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Report No. 77

1.7. Need for effective steps.-

There is another aspect of which also we must not lose sight. Whatever suggestions we make for eliminating delay in the disposal of cases can prove useful only if something effective can be done to deal with the huge arrears which have already piled up. No reform, and no suggestion for improvement, would make any mark if the existing courts remain burdened with the heavy backlog of pending cases. The existence of such heavy backlog presents an almost insurmountable barrier to improvement in methods.

Suggestions for improvement can yield results only if something concrete is done with regard to the already existing heavy backlog of cases and if at least some of the courts can start with a clean slate. As long as courts remain burdened with arrears, the other suggestions for expediting the disposal of cases would be nothing more than palliatives and would not provide any effective relief.

The position as it emerges at present is that even if service is effected and issues are framed within one month of the institution of a suit, the cases would still linger on for years in most of the courts because the courts would remain pre-occupied with the disposal of older cases which account for the backlog of arrears. Any serious attempt to eliminate delay in the disposal of cases must at the threshold, seek effective remedy for clearing the huge backlog of arrears.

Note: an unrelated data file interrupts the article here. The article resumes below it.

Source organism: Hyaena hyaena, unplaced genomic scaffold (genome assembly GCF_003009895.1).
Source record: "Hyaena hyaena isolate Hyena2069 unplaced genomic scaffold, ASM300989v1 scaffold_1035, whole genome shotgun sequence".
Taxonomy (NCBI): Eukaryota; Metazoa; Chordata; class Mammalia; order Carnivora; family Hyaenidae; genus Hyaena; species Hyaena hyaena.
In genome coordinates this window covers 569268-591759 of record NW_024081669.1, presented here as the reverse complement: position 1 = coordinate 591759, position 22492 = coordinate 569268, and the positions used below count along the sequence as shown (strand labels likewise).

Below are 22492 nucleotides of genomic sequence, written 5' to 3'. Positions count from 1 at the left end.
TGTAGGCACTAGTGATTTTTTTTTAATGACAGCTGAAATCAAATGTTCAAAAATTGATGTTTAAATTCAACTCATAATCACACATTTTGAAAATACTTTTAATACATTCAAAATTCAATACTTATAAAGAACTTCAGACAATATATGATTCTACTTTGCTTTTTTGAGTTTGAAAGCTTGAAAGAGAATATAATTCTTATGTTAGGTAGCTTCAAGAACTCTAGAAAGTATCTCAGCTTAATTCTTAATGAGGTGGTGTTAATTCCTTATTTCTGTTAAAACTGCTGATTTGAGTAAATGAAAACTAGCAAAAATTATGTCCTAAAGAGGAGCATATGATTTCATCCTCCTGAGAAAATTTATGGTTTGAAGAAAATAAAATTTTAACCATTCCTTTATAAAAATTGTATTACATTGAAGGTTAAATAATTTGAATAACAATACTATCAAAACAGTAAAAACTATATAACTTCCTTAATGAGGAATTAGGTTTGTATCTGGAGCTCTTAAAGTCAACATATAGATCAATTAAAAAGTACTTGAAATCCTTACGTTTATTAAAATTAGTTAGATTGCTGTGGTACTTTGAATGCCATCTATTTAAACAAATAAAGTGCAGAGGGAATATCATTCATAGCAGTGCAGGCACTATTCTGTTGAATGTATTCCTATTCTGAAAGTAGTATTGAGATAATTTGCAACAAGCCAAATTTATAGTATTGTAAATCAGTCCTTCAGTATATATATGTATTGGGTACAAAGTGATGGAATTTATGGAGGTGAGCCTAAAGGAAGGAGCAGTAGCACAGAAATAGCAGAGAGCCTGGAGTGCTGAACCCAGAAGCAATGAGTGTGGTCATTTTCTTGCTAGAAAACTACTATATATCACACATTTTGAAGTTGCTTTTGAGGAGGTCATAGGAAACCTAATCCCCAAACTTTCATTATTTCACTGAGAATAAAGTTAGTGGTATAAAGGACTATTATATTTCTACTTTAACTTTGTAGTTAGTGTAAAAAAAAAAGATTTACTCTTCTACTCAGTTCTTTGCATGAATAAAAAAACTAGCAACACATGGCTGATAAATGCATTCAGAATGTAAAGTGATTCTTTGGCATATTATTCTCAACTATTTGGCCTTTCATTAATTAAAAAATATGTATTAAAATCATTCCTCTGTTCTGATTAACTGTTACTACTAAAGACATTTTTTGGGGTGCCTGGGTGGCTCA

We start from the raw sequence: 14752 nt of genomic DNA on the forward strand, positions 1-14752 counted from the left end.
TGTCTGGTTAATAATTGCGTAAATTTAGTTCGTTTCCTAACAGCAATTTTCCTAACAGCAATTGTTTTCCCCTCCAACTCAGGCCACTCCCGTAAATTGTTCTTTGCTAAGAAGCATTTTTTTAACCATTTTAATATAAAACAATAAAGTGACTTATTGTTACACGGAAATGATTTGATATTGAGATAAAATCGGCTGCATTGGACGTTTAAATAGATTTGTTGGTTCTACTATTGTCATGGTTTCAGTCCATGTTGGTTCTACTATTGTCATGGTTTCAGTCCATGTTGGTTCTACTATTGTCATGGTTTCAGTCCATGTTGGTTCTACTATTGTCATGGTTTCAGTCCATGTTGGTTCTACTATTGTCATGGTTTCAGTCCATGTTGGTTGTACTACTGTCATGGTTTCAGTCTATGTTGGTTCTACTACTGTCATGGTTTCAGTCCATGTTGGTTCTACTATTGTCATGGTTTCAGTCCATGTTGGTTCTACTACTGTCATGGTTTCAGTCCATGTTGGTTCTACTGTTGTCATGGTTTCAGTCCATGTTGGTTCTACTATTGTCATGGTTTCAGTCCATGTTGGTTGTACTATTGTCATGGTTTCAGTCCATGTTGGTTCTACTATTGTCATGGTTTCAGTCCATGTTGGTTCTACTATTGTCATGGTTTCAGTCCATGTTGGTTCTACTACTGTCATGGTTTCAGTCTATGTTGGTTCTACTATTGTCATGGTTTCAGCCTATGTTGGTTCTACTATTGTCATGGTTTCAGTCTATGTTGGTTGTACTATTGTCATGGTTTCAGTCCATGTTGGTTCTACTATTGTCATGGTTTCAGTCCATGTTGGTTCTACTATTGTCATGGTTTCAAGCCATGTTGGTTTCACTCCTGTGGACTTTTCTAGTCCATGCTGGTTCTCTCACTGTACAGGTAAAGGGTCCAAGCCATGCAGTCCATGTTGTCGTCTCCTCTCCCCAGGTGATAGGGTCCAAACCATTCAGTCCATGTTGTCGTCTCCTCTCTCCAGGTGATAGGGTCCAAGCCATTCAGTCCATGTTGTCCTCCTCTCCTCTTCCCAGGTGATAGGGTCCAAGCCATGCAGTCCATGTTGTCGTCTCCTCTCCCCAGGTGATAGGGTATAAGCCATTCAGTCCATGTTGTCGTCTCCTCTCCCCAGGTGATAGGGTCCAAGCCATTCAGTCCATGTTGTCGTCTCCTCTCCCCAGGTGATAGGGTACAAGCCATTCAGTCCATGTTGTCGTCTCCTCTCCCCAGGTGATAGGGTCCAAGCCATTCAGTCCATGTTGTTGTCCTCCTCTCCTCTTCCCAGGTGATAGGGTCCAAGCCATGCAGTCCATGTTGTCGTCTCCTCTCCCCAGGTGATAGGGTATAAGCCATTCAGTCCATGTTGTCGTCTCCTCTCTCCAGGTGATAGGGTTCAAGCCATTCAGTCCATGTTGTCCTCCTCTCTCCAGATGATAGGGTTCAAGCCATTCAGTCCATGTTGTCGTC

We have appended1 charts and statements to this Report showing the institution and disposal of cases in various States. From the perusal of the figures mentioned therein, it would appear that the courts at present by and large are only disposing of that number of cases in a year as are instituted in that year. The result is that the number of pending cases with all the heavy backlog remains as it is.

To cope with the backlog of cases, we must have additional number of courts which may deal exclusively with the old cases. In some States, we also find that the existing number of judges is not enough to cope even with the fresh institutions. In such States the number of courts would have to be increased on a permanent basis so that the disposal may keep pace with the institutions.

1. Appendix 1.

Delay and Arrears in Trial Courts Back

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